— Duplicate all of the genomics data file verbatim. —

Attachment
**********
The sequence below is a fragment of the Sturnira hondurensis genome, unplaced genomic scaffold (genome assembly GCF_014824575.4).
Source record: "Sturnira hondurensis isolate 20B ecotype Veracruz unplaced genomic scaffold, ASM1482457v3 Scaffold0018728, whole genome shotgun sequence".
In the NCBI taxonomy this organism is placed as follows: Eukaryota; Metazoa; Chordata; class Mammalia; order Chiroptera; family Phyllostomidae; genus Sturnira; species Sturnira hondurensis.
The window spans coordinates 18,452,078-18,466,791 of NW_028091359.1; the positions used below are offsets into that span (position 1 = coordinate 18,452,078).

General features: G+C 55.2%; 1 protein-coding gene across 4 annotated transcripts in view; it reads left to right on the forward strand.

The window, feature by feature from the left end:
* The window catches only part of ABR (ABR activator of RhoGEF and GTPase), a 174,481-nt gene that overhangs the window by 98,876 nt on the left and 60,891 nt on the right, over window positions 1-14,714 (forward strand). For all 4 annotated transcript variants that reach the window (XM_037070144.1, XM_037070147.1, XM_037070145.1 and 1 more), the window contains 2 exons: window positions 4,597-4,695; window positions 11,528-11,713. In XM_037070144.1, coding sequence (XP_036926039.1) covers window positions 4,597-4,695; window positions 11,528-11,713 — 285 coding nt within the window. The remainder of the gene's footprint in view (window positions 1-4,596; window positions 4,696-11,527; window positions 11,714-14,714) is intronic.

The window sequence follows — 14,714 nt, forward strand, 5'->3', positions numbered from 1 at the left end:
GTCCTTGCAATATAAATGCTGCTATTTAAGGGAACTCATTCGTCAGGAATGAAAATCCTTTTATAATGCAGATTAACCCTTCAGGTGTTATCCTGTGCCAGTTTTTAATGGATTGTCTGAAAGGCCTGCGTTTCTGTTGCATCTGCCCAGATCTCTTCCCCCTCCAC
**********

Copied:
The sequence below is a fragment of the Sturnira hondurensis genome, unplaced genomic scaffold (genome assembly GCF_014824575.4).
Source record: "Sturnira hondurensis isolate 20B ecotype Veracruz unplaced genomic scaffold, ASM1482457v3 Scaffold0018728, whole genome shotgun sequence".
In the NCBI taxonomy this organism is placed as follows: Eukaryota; Metazoa; Chordata; class Mammalia; order Chiroptera; family Phyllostomidae; genus Sturnira; species Sturnira hondurensis.
The window spans coordinates 18,452,078-18,466,791 of NW_028091359.1; the positions used below are offsets into that span (position 1 = coordinate 18,452,078).

General features: G+C 55.2%; 1 protein-coding gene across 4 annotated transcripts in view; it reads left to right on the forward strand.

The window, feature by feature from the left end:
* The window catches only part of ABR (ABR activator of RhoGEF and GTPase), a 174,481-nt gene that overhangs the window by 98,876 nt on the left and 60,891 nt on the right, over window positions 1-14,714 (forward strand). For all 4 annotated transcript variants that reach the window (XM_037070144.1, XM_037070147.1, XM_037070145.1 and 1 more), the window contains 2 exons: window positions 4,597-4,695; window positions 11,528-11,713. In XM_037070144.1, coding sequence (XP_036926039.1) covers window positions 4,597-4,695; window positions 11,528-11,713 — 285 coding nt within the window. The remainder of the gene's footprint in view (window positions 1-4,596; window positions 4,696-11,527; window positions 11,714-14,714) is intronic.

The window sequence follows — 14,714 nt, forward strand, 5'->3', positions numbered from 1 at the left end:
GTCCTTGCAATATAAATGCTGCTATTTAAGGGAACTCATTCGTCAGGAATGAAAATCCTTTTATAATGCAGATTAACCCTTCAGGTGTTATCCTGTGCCAGTTTTTAATGGATTGTCTGAAAGGCCTGCGTTTCTGTTGCATCTGCCCAGATCTCTTCCCCCTCCAC